JABO: Troy Tulowitzki Is More Aggressive, Less Productive

Troy Tulowitzki has been in the news lately because of his desire to be traded away from Colorado (and then his desire not to be), but less publicized is the fact that he’s also in the midst of one of the least productive offensive stretches of his career. His above average walk/low strikeout plate approach has done a 180 this year, with the Rockies shortstop currently posting a career-low walk rate and career-high strikeout rate. With the trade rumors continuing to swirl, we have to wonder: what’s going on with Tulo?

Since first being promoted to the major leagues in 2006, Tulowitzki has shown one of the best all-around toolsets at the shortstop position: he’s hit for power, he’s walked at an above average rate, and he’s limited his strikeouts. Those abilities, combined with great defense, have made him one of the best players in baseball when healthy. Following another season that hinted at what could be if he was able to stay on the field, his numbers have been less than stellar in 2015. In addition to a conspicuous lack of home run power, other parts of his game have fallen off. To start with, let’s take a look at his career walk and strikeout rates compared to league average, updated with this season’s numbers:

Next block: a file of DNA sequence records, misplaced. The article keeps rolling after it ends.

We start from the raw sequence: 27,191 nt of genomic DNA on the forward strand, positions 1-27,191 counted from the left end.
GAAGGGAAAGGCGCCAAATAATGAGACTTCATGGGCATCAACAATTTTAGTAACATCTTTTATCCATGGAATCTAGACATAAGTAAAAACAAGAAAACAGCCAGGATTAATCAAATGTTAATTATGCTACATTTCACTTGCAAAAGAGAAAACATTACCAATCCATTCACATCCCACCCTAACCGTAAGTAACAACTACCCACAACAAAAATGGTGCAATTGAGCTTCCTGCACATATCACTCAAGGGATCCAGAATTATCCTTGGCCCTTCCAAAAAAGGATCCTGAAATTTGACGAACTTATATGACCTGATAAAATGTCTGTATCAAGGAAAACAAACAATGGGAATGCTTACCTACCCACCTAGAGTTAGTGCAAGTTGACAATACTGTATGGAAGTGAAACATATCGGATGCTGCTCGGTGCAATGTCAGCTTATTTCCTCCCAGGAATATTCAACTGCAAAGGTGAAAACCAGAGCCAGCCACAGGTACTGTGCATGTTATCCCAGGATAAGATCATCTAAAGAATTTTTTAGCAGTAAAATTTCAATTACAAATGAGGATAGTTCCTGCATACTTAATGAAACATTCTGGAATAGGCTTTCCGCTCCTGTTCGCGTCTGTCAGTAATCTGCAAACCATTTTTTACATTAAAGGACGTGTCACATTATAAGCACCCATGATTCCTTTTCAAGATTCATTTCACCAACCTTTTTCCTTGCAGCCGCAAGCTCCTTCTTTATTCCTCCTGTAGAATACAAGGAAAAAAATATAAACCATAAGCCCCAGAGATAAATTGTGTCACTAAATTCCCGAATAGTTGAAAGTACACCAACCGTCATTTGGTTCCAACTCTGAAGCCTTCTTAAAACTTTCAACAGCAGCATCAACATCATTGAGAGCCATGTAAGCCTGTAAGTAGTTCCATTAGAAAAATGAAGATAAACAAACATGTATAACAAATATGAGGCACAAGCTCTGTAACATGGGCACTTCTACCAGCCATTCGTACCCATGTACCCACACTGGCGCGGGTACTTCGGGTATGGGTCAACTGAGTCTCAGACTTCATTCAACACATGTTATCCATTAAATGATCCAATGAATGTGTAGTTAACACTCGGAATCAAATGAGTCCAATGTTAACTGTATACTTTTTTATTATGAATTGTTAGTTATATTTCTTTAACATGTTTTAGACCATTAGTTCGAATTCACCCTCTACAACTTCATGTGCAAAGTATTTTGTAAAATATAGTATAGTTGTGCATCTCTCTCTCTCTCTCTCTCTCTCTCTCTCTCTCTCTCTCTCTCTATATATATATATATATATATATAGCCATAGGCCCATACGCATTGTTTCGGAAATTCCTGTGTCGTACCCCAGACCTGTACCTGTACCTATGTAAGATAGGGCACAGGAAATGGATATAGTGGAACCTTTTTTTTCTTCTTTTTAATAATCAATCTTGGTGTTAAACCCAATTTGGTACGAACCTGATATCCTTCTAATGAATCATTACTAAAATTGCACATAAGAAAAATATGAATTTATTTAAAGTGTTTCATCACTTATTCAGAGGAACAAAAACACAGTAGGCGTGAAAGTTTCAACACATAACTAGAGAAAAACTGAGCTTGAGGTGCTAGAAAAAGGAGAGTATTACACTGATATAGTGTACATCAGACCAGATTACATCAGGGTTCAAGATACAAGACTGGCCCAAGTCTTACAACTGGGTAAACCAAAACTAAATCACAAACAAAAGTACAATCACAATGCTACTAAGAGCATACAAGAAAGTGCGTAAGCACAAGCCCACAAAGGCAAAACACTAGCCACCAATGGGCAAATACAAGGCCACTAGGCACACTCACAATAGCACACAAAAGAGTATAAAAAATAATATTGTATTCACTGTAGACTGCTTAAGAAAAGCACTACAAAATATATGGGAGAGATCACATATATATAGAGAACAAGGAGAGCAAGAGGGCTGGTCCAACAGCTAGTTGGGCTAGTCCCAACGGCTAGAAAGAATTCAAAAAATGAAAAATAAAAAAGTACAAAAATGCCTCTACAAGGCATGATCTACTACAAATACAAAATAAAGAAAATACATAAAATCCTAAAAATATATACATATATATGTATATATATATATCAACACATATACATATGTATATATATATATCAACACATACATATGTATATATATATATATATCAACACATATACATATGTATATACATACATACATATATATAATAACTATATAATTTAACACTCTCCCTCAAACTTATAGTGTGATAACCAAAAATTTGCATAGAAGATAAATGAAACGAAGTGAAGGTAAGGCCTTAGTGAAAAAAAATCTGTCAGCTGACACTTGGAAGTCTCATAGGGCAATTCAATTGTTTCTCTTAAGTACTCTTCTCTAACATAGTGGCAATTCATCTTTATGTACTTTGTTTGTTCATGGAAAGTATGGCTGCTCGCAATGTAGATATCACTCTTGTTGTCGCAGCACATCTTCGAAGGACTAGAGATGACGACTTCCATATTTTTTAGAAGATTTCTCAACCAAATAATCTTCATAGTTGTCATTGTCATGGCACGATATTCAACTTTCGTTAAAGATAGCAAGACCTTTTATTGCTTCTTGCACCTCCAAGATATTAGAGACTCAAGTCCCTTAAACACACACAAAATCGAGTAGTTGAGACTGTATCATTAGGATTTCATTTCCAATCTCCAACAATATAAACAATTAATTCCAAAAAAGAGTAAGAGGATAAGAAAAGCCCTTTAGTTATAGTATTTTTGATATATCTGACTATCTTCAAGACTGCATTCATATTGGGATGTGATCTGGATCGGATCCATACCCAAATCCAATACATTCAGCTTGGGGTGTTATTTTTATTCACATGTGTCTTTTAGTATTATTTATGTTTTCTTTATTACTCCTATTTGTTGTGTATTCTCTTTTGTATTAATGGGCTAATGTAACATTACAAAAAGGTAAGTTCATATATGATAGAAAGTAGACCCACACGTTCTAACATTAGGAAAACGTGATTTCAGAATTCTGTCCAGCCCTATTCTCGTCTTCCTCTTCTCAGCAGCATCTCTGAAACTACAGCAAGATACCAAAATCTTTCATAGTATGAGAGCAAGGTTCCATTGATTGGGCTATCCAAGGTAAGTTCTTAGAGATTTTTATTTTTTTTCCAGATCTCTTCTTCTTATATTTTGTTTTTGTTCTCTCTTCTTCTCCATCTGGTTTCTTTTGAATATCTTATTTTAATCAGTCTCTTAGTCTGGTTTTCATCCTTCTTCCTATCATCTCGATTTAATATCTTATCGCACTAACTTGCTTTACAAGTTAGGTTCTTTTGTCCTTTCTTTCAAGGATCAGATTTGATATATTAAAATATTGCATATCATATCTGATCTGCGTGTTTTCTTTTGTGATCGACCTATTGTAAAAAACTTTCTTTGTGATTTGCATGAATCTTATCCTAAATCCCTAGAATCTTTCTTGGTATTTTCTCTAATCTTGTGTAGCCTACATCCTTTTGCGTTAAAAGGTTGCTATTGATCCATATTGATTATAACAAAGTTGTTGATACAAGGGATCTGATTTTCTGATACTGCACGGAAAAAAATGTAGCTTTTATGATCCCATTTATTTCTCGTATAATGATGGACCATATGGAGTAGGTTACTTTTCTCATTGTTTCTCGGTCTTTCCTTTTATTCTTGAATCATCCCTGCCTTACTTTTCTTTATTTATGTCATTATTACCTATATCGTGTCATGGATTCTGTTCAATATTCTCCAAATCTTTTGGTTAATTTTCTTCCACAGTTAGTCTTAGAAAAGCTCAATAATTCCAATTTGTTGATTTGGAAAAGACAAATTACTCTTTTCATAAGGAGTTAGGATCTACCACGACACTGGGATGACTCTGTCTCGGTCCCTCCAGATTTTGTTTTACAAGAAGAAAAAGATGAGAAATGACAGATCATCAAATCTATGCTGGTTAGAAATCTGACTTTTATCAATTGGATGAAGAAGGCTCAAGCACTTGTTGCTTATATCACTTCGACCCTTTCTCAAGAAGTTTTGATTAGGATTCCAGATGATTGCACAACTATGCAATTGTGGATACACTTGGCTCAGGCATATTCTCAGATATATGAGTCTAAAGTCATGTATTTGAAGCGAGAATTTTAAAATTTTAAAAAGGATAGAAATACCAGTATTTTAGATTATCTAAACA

As we can see, a slight uptick in strikeout rate might not be terribly worrisome, given the fact that we only have just over a month and a half of the season under our belt. However, the almost total cratering of Tulowitzki’s walk rate is concerning: after a career built on walking at an above average clip, he now has the 7th-lowest walk rate in the majors among qualified hitters. It’s unusual to see such a drastic decrease in walk rate among an established player, and it requires some attention.

Read the rest on Just a Bit Outside.

NERD Game Scores for Monday, May 25, 2015

Devised originally in response to a challenge issued by viscount of the internet Rob Neyer, and expanded at the request of nobody, NERD scores represent an attempt to summarize in one number (and on a scale of 0-10) the likely aesthetic appeal or watchability, for the learned fan, of a player or team or game. Read more about the components of and formulae for NERD scores here.s


Most Highly Rated Game
Washington at Chicago NL | 14:20 ET
Roark (20.1 IP, 119 xFIP-) vs. Wada (4.2 IP, 39 xFIP-)
Among pitchers who’ve (a) thrown at least 100 total innings over the last three seasons and also (b) recorded at least half their appearances in a starting capacity — among pitchers who meet both those criteria, Washington right-hander Tanner Roark has produced the fourth-greatest difference between his park-adjusted ERA and xFIP figures. Among pitchers who’ve thrown at least 200 innings and meet the other relevant criteria, Roark ranks second by that same measure. Raising the innings threshold to 250 innings places Roark atop the table — and raising it to 1000 innings eliminates every pitcher from the sample and renders the endeavor wholly meaningless.

A table expressing most of the above in mostly numeric form appears below. (Note that X-E denotes the difference between xFIP- and ERA-).

# Name Team GS% IP xFIP- ERA- X-E
1 Chris Young - – - 82.5% 199.2 135 85 50
2 Nick Martinez Rangers 86.8% 195.1 134 94 40
3 Danny Duffy Royals 86.4% 212.0 117 78 39
4 Tanner Roark Nationals 62.1% 272.2 101 70 31
5 Hector Santiago - – - 76.4% 324.1 118 89 29
6 Tyler Chatwood Rockies 100.0% 135.1 105 78 27
7 Miguel Gonzalez Orioles 95.4% 380.1 112 87 25
8 Matt Moore Rays 100.0% 160.1 110 86 24
9 Jarred Cosart - – - 100.0% 280.0 112 88 24
10 Kyle Hendricks Cubs 100.0% 126.0 103 80 23